Review: Henrik Palm ‘Nerd Icon’

You may be familiar with Henrik Palm from the time he spent with Ghost, the much-hyped band and not one I’m overly fond of. For one so young (mid to late ’30s?), Palm has an extensive musical history playing a wide range of genres including occult heavy metal of In Solitude, stoner(ish) post-punk of Pig Eyes, punk-rock with Södra Sverige, and death metal with V.Ö.M.B.

Henrik Palm 'Nerd Icon' Artwork
Henrik Palm ‘Nerd Icon’ Artwork

Since departing the aforementioned Ghost and In Solitude, Palm has been mainly focused on his solo career. His debut Many Days dropped in 2017 and then Poverty Metal followed in 2020. In fact, the latter featured in The Shaman, with Will J describing it as a ‘bold and audacious musical adventure that showcases Palm‘s musical individuality quite brilliantly.’ Personally speaking, he was an artist I’d had on my radar for a while but never got round to investigating, until now.

Instrumental Funeral is a bold number as the opening slot is ordinarily reserved for tracks that go straight for the throat, Rise Above, Fight Fire With Fire, you get the picture. It’s clear however that Palm is not the kind of person who is restricted by conventions as an instrumental that reminds one of Metallica in the mid ‘80s when they were crafting epic classics and The Smashing Pumpkins own brand of melodrama demonstrate. A promising start to proceedings.

Subway Morgue feels like classic rock ala early Ozzy Osbourne (particularly vocally) and tracks like Shot In The Dark. It positively screams the ‘80s, yet for some reason feels far more sonically satisfying than the shallow and frankly embarrassing proto hair metal guff that dominated the early part of that decade.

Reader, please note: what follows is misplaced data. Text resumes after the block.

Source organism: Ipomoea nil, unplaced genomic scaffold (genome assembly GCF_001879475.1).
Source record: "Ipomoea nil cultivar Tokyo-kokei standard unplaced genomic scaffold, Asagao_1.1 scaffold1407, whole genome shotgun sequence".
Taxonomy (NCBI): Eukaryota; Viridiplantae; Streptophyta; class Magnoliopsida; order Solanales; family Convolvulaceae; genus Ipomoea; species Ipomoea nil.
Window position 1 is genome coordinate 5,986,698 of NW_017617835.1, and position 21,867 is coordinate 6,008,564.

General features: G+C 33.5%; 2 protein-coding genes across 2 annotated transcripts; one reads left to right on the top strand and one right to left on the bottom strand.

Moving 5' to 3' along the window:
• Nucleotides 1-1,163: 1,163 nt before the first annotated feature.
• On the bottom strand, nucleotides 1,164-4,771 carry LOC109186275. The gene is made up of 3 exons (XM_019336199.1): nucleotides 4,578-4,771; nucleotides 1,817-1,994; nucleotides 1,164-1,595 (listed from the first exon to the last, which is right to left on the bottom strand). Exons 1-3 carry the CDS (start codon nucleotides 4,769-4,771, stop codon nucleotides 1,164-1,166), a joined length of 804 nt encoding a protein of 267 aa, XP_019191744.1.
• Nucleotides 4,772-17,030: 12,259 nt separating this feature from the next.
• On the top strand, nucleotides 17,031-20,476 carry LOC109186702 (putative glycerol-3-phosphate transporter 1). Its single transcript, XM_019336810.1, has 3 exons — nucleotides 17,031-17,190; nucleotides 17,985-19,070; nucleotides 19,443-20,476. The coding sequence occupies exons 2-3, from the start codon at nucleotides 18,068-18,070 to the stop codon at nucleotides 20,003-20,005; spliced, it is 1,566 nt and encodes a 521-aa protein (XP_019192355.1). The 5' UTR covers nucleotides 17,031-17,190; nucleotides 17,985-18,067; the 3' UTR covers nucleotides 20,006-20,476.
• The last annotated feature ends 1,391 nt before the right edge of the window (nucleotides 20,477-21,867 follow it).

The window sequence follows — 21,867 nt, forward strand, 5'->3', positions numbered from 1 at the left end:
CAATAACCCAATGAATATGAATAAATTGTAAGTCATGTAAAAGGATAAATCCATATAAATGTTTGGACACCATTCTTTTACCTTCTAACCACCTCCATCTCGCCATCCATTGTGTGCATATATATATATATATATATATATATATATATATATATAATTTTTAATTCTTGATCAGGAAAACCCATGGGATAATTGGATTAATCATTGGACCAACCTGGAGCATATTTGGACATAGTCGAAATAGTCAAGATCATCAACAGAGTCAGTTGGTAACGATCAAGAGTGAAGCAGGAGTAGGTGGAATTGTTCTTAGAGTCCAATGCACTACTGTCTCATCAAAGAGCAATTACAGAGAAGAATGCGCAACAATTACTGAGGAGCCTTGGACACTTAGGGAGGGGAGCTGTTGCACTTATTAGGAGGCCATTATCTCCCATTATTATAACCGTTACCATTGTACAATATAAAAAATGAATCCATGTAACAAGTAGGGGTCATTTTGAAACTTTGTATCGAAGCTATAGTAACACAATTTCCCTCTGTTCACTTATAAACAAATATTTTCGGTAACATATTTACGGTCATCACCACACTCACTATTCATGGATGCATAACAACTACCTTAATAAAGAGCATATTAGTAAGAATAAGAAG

a fantastic record filled with stylistic twists and turns that demonstrate an artist with vision and intelligence…

Lunch Hour (Of The Wolf) is tonally different to its predecessor with its nods to contemporaries such as Grave Pleasures and Londoners Light Of The Morning Star. However, what distinguishes it from being a carbon copy of those artists are the experimental touches such as the use of a free-jazz sax. Who’d have thought of Albert Ayler jamming on a goth-rock/death-rock track would be possible and sound so good? Talismanic Love is minimalist sounding and as implied by the title, is a ballad. If Christian Death’s When I Was Bed and (again) Metallica’s Fade To Black floats your boat, you’ll be all over this. An elegant, beautiful piece.

Swim To The Light utilizes Killing Joke style proto-industrial riffing but with a Squeeze and Magazine style eccentric twist. There’s also a touch of the theatrical with shades of Alice Cooper present, an intriguing track which warrants repeated listening. From The Grave is the longest track on the album, and a moody piano led gem in the vein of latter day Swans and Bad Seeds. An emotive, effective delight.

Back To Abnormal features meditative mellow acoustic folk guitar ala Led Zeppelin III and the last minute and a half reintroduces both piano as well as a cascade of vocals that recall Musical Hall from the 1920s. I’d usually run a mile from the thought of such a thing, but Palm pulls it off effortlessly. Many Days has an insistent stoner rock vibe recalling early Queens Of The Stone Age, as well as the grandeur of mid ‘70s prog ala Pink Floyd and Nectar. The explosive yet abrupt end helps conclude the album on a surprising yet thrilling high. 

This a fantastic record filled with stylistic twists and turns that demonstrate an artist with vision and intelligence, more than a certain Tobias Forge and whoever he has in his line-up that week.

Label: Svart Records
Band Links: Facebook | Bandcamp | Spotify | Instagram

Scribed by: Reza Mills